Location | Business Environment | Government and Legal System | The Economy | Banking | Companies
What are the benefits of Jersey incorporated companies?
Tax system is independent of the UK’s tax system
Not a party to any tax treaties
Not a member of the European Union
EC tax harmonisation policies do not apply to Jersey
No exchange controls
A major international banking centre
Jersey is situated in the English Channel, near the Cherbourg Peninsula. At its closest point, Jersey is approximately 15 miles from France. The Island is well served by both daily ferry links to the United Kingdom and France, and there are regular air services connecting with most UK airports, Paris and Zurich. Flying time to London and Paris is less than one hour. The official resident population is approximately 85,000.
As the “senior” offshore jurisdiction, Jersey has enjoyed, with the exception of occupation during World War II, 800 years of continuous political, social and economic stability. There are no political parties and for many years all of the Island’s capital expenditure has been financed out of current income. Other attractions of Jersey as an offshore financial centre include:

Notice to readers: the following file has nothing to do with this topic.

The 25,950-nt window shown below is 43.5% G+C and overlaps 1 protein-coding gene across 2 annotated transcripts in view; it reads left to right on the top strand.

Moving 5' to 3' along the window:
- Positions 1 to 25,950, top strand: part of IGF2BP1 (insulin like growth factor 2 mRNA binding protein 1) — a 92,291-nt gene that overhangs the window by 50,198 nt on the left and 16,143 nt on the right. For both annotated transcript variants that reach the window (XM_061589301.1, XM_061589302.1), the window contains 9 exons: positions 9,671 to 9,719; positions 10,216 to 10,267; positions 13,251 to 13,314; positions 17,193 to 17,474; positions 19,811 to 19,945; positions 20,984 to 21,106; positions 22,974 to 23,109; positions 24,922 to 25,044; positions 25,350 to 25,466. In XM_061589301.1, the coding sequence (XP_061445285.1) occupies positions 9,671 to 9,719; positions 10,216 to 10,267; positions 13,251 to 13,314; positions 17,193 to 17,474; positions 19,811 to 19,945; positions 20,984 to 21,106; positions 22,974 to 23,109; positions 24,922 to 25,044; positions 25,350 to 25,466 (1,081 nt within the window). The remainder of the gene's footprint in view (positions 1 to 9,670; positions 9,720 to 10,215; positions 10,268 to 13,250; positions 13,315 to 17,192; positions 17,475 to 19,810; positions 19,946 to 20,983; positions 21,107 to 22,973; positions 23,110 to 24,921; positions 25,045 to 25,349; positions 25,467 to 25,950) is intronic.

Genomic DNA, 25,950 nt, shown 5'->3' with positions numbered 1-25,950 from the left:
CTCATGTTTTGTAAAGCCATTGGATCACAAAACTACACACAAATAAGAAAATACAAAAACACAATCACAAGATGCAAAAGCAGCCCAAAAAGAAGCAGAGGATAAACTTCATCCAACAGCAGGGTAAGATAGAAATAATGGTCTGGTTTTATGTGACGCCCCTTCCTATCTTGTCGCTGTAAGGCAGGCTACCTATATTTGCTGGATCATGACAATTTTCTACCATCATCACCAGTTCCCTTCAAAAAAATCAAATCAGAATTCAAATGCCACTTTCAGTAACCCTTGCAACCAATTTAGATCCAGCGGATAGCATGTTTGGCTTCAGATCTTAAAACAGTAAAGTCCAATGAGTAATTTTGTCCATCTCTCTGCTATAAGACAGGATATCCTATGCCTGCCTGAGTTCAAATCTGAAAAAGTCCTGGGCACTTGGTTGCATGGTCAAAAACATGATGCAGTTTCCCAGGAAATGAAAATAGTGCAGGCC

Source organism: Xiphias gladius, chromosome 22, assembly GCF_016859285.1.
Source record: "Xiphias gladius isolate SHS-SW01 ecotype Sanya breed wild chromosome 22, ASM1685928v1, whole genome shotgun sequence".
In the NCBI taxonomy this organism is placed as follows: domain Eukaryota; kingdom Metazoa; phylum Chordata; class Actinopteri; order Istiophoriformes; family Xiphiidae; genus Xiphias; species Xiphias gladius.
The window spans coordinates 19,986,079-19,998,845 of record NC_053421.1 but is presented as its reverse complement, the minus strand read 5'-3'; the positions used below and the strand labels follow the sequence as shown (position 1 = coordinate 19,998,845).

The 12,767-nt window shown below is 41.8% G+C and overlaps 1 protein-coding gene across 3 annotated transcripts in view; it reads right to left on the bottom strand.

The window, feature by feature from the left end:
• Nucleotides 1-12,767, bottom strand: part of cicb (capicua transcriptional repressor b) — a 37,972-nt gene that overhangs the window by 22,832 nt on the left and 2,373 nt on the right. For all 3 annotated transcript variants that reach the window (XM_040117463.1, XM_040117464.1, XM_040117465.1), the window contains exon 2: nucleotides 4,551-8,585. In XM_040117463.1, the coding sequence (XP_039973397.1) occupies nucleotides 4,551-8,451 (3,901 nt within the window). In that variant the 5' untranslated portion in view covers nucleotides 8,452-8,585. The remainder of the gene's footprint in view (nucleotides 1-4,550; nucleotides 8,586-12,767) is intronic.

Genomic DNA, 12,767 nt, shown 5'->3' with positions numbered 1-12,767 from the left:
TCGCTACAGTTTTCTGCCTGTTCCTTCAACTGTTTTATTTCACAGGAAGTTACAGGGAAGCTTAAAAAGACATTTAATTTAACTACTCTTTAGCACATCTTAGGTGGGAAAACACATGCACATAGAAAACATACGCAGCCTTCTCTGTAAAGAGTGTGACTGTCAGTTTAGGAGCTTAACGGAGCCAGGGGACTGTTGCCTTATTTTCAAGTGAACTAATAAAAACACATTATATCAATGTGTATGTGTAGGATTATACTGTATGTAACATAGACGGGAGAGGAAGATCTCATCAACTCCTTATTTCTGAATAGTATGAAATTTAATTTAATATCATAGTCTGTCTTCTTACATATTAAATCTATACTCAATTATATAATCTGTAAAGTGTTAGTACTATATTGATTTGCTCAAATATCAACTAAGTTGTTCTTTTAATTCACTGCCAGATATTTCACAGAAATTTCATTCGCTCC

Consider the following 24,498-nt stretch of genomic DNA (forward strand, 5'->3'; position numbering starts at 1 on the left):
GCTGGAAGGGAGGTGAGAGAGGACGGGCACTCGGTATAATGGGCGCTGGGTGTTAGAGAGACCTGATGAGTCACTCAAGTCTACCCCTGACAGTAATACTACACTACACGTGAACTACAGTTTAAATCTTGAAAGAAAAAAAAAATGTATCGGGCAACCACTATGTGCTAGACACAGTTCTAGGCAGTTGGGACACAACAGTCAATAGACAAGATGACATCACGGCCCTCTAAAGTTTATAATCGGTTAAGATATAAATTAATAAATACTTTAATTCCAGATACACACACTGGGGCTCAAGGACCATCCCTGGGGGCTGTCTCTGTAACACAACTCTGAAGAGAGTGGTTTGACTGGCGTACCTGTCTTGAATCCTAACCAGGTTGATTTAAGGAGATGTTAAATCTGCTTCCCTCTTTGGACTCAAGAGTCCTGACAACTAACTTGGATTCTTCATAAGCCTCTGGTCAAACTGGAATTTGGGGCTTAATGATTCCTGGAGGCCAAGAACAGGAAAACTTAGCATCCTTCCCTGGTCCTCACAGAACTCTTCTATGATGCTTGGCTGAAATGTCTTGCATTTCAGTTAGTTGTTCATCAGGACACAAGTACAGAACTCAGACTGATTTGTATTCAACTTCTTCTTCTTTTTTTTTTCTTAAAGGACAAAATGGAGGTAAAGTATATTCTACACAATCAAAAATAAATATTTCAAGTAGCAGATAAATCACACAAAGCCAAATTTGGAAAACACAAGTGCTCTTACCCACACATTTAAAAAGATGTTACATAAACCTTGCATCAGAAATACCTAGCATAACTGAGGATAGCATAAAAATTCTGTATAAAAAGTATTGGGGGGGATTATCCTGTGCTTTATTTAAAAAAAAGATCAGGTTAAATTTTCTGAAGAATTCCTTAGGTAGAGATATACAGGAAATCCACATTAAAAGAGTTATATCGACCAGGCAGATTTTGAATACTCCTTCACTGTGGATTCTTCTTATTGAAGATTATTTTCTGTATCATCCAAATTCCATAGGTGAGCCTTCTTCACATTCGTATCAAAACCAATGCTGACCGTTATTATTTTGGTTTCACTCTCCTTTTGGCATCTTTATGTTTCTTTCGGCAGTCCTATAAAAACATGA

Strict confidentiality as prescribed by law
A major international banking centre
Strong business infrastructure of internationally oriented professional service firms
Excellent communications network
Well-educated labour force with a good industrial relations record
Government and Legal System
Allied to the English Crown since 1066, Jersey enjoys a unique self-governing status. While the UK retains responsibility for the Island’s defence and foreign relations, Jersey is self-governing as to most other matters. Political links with the UK are maintained through the Lieutenant Governor as the personal representative of the Queen.
The Island’s legislature is “The States of Jersey” with the administration of the Island’s affairs being carried out by The Committees of the States. The Committees in many instances have powers very similar to those of Ministers in the United Kingdom Government.
The sources of law in Jersey are customary law, legislation and judicial decisions. Modern law, such as company and trust law, are based on Anglo-Saxon concepts. If precedent is required in these areas the Jersey courts will refer to English court decisions. The final court of appeal for cases arising in Jersey is the Privy Council. The Jersey tax system is entirely independent of the UK’s tax system. With the exception of a tax treaty with the UK, Jersey is not a party to any tax treaties. Jersey also is not covered by any tax treaties to which the UK is a party.
Jersey is not a member of the European Union. However, Jersey products enjoy free access to the Union. EU tax harmonisation policies do not apply to Jersey.